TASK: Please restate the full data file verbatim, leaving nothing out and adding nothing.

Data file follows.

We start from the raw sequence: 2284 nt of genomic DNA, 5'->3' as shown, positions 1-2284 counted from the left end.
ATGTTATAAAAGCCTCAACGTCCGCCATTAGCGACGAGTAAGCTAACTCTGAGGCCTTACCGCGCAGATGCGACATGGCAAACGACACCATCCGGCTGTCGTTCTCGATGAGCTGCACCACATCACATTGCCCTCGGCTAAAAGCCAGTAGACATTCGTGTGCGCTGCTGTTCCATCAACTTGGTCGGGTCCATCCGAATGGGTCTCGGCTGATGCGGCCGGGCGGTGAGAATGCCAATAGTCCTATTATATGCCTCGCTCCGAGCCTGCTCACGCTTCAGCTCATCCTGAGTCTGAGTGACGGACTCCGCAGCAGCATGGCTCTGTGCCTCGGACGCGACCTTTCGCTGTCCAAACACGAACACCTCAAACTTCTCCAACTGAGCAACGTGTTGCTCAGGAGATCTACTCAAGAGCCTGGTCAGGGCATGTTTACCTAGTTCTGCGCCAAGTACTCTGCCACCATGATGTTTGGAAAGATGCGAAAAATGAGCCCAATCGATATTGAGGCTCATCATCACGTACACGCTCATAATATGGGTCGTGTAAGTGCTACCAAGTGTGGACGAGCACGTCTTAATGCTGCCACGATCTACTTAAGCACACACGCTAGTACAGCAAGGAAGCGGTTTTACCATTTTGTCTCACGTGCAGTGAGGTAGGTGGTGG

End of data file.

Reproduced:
We start from the raw sequence: 2284 nt of genomic DNA, 5'->3' as shown, positions 1-2284 counted from the left end.
ATGTTATAAAAGCCTCAACGTCCGCCATTAGCGACGAGTAAGCTAACTCTGAGGCCTTACCGCGCAGATGCGACATGGCAAACGACACCATCCGGCTGTCGTTCTCGATGAGCTGCACCACATCACATTGCCCTCGGCTAAAAGCCAGTAGACATTCGTGTGCGCTGCTGTTCCATCAACTTGGTCGGGTCCATCCGAATGGGTCTCGGCTGATGCGGCCGGGCGGTGAGAATGCCAATAGTCCTATTATATGCCTCGCTCCGAGCCTGCTCACGCTTCAGCTCATCCTGAGTCTGAGTGACGGACTCCGCAGCAGCATGGCTCTGTGCCTCGGACGCGACCTTTCGCTGTCCAAACACGAACACCTCAAACTTCTCCAACTGAGCAACGTGTTGCTCAGGAGATCTACTCAAGAGCCTGGTCAGGGCATGTTTACCTAGTTCTGCGCCAAGTACTCTGCCACCATGATGTTTGGAAAGATGCGAAAAATGAGCCCAATCGATATTGAGGCTCATCATCACGTACACGCTCATAATATGGGTCGTGTAAGTGCTACCAAGTGTGGACGAGCACGTCTTAATGCTGCCACGATCTACTTAAGCACACACGCTAGTACAGCAAGGAAGCGGTTTTACCATTTTGTCTCACGTGCAGTGAGGTAGGTGGTGG